1:72 Scale Diecast Metal – Bell Boeing V-22 Osprey VMM-264, “Black Knights” MCAS, New River, NC – Length: 9.75" Wingspan: 8.75”
This Osprey model has a landing gear that is fixed in the extended position and the box includes a metal stand where the model can be attached for display. The stand is made entirely of metal, it is very sturdy and it is held together by a nut/screw assembly. The wheels can roll freely and are quite smooth (so be careful where you put this thing, or it could roll downhill). The fuselage is all metal and really quite heavy.
This models has a few interesting features. The most obvious one is that the engines can rotate 90 degrees. If the model were to be displayed on its landing gear, then the engines would have to be rotated "up" since the propeller are so big that they would interfere with the ground. If one looks carefully at the photos, one will notice that the wings have movable surfaces. These surfaces, however, are spring loaded so they don't stay in position; they are indeed movable but they will not stay in the "down" position, they will just spring back to their natural position (that is why it is not noticeable in the photos). The wings can also rotate 90 degrees to be aligned along the fuselage, again, this is to pose the model in storage mode. Lastly, the door at the rear of the craft is operable and it is held in place in the closed positions by magnets
The maker of the model, Air Force 1, really did a good job with the model, the panel lines and details are very crisp and one can see the little dots that represent the rivets holding down the panels.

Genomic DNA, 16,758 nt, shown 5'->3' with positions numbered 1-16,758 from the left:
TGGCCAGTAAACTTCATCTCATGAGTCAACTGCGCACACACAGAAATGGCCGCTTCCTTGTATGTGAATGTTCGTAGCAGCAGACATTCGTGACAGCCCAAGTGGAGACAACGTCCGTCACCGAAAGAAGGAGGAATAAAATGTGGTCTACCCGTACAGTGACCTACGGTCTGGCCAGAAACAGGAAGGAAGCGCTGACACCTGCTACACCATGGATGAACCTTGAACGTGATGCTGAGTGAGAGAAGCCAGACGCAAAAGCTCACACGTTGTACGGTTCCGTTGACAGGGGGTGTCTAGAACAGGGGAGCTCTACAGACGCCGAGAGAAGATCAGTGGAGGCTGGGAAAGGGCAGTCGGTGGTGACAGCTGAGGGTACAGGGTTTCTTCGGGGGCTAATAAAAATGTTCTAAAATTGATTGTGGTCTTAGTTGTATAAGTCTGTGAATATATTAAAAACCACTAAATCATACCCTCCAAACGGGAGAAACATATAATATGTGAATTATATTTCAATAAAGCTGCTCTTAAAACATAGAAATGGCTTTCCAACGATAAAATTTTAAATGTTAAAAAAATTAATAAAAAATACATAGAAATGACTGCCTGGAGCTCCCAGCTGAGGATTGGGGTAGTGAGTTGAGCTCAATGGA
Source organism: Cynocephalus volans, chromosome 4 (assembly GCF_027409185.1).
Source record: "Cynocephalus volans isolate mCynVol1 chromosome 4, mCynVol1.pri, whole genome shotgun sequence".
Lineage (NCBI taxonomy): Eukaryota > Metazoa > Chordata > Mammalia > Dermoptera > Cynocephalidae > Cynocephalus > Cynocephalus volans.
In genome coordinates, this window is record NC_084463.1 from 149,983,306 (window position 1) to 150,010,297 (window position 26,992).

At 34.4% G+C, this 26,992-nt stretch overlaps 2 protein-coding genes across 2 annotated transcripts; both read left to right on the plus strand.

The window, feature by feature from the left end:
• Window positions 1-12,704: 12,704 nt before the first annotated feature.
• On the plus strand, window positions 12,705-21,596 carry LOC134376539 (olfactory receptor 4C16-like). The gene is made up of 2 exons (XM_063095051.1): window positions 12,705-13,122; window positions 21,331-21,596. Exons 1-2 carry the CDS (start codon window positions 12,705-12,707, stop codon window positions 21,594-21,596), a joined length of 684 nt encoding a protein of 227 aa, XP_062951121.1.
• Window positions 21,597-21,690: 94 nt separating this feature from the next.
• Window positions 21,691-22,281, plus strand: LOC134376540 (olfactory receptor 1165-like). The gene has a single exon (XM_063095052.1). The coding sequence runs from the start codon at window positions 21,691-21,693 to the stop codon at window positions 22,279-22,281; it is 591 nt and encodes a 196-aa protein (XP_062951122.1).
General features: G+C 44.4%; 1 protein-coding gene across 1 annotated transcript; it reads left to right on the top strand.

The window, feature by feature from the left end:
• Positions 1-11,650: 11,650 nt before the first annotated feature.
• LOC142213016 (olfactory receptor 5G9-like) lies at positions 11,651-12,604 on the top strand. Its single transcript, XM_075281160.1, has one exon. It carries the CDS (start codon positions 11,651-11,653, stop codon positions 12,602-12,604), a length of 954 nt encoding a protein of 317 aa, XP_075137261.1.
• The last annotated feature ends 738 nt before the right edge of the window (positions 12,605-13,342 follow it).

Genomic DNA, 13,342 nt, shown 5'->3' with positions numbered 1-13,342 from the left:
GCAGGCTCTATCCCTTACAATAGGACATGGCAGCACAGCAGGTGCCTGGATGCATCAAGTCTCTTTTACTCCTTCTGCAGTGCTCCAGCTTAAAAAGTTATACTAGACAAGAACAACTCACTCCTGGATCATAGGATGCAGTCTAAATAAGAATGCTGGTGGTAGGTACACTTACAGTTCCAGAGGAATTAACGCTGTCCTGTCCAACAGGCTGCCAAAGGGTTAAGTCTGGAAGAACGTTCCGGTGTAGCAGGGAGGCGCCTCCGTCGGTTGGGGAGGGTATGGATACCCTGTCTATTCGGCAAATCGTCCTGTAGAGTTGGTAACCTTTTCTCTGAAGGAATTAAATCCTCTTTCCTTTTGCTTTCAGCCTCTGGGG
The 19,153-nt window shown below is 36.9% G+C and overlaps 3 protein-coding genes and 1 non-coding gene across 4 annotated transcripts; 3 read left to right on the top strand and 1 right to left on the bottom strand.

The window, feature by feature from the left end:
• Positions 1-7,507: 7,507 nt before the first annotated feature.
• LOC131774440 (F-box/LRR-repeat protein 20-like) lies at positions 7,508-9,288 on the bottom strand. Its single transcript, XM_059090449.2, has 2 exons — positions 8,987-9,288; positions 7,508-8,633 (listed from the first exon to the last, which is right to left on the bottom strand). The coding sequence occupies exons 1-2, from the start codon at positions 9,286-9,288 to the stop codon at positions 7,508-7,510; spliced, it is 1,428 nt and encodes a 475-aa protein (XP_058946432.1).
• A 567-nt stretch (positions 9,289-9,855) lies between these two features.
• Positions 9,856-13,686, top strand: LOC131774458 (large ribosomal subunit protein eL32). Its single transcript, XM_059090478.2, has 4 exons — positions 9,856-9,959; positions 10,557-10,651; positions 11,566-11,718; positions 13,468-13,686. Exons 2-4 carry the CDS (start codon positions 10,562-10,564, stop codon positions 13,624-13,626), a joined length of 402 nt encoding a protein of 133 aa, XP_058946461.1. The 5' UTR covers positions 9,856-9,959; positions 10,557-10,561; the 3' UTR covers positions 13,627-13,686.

This is really a "no-play" model or a "display-only" model. It is mostly metal and very heavy. It also has a number of antennas which look great but are very fragile. If you have small kids that like to play with your models, save yourself some frustration (and money) and wait till later to get a model like this one. The box is labeled as not suitable for children under 14.
The box measures 13 inches by 6 inches by 5 inches.
The Bell Boeing V-22 Osprey is an American multi-mission, tiltrotor military aircraft with both a vertical takeoff and landing (VTOL), and short takeoff and landing (STOL) capability. It is designed to combine the functionality of a conventionalhelicopter with the long-range, high-speed cruise performance of a turboprop aircraft.
The V-22 originated from the United States Department of Defense Joint-service Vertical take-off/landing Experimental (JVX) aircraft program started in 1981. The team of Bell Helicopter and Boeing Helicopters was awarded a development contract in 1983 for the tiltrotor aircraft. The Bell Boeing team jointly produce the aircraft. The V-22 first flew in 1989, and began flight testing and design alterations; the complexity and difficulties of being the first tiltrotor intended for military service in the world led to many years of development.
The United States Marine Corps began crew training for the Osprey in 2000, and fielded it in 2007; it supplemented and then replaced their Boeing Vertol CH-46 Sea Knights. The Osprey's other operator, the U.S. Air Force, fielded their version of the tiltrotor in 2009. Since entering service with the U.S. Marine Corps and Air Force, the Osprey has been deployed in transportation and medivac operations over Iraq, Afghanistan, Libya and Kuwait.